If signs and symptoms of tardive dyskinesia appear in a patient on antipsychotics, drug discontinuation should be considered. However, some patients may require treatment despite the presence of the syndrome.
A potentially fatal symptom complex sometimes referred to as Neuroleptic Malignant Syndrome (NMS) has been reported in association with antipsychotic drugs. Clinical manifestations of NMS are hyperpyrexia, muscle rigidity, altered mental status and evidence of autonomic instability (irregular pulse or blood pressure, tachycardia, diaphoresis, and cardiac dysrhythmias).
The diagnostic evaluation of patients with this syndrome is complicated. In arriving at a diagnosis, it is important to identify cases where the clinical presentation includes both serious medical illness (e.g., pneumonia, systemic infection, etc.) and untreated or inadequately treated extrapyramidal signs and symptoms (EPS). Other important considerations in the differential diagnosis include central anticholinergic toxicity, heat stroke, drug fever and primary central nervous system (CNS) pathology.
The management of NMS should include 1) immediate discontinuation of antipsychotic drugs and other drugs not essential to concurrent therapy, 2) intensive symptomatic treatment and medical monitoring, and 3) treatment of any concomitant serious medical problems for which specific treatments are available. There is no general agreement about specific pharmacological treatment regimens for uncomplicated NMS.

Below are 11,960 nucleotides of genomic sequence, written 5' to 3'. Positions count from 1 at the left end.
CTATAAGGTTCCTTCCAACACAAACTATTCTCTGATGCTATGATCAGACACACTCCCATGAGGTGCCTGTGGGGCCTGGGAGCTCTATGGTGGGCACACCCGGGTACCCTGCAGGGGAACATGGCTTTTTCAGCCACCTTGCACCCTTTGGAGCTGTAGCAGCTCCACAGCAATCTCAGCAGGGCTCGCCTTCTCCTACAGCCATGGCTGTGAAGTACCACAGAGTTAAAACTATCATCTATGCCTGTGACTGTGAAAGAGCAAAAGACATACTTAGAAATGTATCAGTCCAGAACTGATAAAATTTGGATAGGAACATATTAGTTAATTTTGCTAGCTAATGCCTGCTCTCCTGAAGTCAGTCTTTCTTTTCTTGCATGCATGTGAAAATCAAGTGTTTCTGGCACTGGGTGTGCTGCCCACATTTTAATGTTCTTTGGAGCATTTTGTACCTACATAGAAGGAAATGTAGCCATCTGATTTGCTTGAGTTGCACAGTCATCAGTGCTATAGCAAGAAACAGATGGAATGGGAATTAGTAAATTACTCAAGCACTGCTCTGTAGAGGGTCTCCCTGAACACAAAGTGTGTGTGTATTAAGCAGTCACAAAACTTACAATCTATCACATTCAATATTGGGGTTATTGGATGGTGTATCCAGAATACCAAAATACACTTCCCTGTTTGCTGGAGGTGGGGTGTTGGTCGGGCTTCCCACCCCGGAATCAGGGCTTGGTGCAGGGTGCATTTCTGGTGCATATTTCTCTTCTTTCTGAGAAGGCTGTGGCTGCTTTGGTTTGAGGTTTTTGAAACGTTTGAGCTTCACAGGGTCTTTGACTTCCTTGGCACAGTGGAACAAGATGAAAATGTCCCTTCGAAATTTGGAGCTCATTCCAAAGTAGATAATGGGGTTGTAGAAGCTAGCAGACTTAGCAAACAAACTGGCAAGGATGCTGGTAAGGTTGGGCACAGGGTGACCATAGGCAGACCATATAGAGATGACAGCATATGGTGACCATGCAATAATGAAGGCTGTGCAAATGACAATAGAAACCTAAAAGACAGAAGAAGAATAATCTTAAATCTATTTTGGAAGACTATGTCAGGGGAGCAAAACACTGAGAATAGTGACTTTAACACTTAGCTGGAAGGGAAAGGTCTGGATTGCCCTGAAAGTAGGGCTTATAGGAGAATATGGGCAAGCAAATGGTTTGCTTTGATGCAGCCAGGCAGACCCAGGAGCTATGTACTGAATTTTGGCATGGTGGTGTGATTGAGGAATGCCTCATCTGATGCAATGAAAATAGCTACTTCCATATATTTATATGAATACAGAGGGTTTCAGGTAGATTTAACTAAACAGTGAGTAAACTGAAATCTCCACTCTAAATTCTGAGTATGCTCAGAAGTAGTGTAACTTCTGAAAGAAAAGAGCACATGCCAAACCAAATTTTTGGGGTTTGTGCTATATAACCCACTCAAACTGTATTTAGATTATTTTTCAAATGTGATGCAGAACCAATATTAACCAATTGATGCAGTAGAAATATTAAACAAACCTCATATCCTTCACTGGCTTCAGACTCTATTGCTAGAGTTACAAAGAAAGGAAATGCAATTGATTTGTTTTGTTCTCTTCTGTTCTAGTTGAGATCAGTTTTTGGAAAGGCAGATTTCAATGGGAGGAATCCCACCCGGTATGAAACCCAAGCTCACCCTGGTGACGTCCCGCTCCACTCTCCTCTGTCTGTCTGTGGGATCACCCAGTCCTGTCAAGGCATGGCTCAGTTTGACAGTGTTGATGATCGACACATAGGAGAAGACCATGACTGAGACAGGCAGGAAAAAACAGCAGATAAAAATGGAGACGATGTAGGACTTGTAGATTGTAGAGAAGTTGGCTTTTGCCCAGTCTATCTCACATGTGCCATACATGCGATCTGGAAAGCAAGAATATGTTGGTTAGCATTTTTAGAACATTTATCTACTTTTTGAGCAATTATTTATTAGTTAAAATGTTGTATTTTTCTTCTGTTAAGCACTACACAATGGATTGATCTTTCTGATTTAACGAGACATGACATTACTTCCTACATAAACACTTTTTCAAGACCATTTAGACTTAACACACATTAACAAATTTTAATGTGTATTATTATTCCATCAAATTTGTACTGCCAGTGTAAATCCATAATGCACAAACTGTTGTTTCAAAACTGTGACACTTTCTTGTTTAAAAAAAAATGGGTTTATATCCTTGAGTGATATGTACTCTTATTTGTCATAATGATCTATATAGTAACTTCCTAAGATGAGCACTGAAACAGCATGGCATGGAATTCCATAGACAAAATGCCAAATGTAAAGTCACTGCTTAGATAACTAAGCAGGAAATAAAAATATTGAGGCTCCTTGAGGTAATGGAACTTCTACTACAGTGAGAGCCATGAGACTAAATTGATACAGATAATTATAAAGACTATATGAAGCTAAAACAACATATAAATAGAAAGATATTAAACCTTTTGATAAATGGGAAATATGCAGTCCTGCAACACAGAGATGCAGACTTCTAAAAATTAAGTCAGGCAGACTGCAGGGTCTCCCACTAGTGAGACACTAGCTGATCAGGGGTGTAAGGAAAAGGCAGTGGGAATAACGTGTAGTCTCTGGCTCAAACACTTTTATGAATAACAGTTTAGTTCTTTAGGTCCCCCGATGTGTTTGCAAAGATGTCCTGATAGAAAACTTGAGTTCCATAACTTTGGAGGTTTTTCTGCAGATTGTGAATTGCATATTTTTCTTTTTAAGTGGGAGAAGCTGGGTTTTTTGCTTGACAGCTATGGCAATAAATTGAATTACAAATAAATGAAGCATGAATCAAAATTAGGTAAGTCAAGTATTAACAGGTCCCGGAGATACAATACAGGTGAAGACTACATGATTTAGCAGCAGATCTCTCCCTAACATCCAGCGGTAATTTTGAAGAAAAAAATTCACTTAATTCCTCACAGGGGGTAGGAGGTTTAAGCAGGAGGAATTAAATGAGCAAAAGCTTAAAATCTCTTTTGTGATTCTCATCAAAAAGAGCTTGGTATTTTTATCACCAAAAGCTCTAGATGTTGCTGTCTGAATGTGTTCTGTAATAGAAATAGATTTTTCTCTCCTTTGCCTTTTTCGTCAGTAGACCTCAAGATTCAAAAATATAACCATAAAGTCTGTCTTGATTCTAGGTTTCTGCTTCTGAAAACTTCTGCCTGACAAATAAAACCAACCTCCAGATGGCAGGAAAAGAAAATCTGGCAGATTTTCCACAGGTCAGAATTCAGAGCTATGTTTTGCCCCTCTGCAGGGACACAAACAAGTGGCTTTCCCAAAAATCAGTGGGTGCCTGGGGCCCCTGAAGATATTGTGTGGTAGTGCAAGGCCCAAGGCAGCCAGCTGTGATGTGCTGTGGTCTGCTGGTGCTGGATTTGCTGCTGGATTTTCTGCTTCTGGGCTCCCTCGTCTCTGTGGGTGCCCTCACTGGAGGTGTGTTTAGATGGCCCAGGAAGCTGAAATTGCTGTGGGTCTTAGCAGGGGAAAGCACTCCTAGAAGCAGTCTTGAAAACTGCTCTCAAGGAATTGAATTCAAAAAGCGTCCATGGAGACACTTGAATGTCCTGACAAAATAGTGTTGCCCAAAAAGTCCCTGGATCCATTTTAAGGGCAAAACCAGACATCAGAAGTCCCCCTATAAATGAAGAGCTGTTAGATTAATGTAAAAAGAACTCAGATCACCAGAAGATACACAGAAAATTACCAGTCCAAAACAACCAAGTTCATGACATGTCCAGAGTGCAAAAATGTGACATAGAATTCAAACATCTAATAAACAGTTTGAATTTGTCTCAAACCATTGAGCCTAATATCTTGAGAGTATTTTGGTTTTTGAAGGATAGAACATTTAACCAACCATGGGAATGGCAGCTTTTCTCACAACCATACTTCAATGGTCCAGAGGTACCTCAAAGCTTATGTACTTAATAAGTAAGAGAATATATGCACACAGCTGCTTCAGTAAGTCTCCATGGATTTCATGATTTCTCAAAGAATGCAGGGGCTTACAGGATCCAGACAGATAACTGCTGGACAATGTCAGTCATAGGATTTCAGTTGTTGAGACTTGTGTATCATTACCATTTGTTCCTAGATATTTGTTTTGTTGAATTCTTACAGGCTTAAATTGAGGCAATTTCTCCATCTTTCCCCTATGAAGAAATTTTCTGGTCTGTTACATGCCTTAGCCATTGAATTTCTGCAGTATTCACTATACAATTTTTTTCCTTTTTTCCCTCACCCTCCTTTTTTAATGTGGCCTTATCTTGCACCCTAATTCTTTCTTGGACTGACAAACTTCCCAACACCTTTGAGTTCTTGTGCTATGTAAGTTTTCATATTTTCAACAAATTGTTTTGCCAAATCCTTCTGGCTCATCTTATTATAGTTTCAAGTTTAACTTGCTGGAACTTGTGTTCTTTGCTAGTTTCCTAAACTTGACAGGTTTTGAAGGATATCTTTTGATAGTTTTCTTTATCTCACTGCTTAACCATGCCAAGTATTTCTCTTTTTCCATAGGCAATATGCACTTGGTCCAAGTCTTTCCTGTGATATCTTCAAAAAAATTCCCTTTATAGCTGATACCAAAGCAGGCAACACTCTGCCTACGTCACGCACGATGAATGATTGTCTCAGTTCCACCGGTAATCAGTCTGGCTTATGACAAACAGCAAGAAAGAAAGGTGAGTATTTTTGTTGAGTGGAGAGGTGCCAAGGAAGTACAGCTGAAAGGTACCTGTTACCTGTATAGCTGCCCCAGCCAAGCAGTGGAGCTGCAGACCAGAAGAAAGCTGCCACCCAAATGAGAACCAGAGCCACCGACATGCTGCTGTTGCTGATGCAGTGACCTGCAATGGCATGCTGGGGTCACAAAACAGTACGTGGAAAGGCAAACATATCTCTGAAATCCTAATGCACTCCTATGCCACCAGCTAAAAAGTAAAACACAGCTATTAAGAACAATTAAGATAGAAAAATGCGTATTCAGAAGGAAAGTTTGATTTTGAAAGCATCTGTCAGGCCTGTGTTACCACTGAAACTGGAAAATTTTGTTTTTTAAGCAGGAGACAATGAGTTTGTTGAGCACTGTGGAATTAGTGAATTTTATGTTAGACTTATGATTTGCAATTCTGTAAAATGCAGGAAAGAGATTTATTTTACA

If a patient requires antipsychotic drug treatment after recovery from NMS, the potential reintroduction of drug therapy should be carefully considered. The patient should be carefully monitored, since recurrences of NMS have been reported.
An encephalopathic syndrome (characterized by weakness, lethargy, fever, tremulousness and confusion, extrapyramidal symptoms, leukocytosis, elevated serum enzymes, BUN and FBS) has occurred in a few patients treated with lithium plus an antipsychotic. In some instances, the syndrome was followed by irreversible brain damage. Because of a possible causal relationship between these events and the concomitant administration of lithium and antipsychotics, patients receiving such combined therapy should be monitored closely for early evidence of neurologic toxicity and treatment discontinued promptly if such signs appear. This encephalopathic syndrome may be similar to or the same as neuroleptic malignant syndrome (NMS).
Patients who have demonstrated a hypersensitivity reaction (e.g., blood dyscrasias, jaundice) with a phenothiazine should not be reexposed to any phenothiazine, including trifluoperazine hydrochloride, unless in the judgment of the physician the potential benefits of treatment outweigh the possible hazard.
Trifluoperazine hydrochloride may impair mental and/or physical abilities, especially during the first few days of therapy. Therefore, caution patients about activities requiring alertness (e.g., operating vehicles or machinery).
If agents such as sedatives, narcotics, anesthetics, tranquilizers or alcohol are used either simultaneously or successively with the drug, the possibility of an undesirable additive depressant effect should be considered.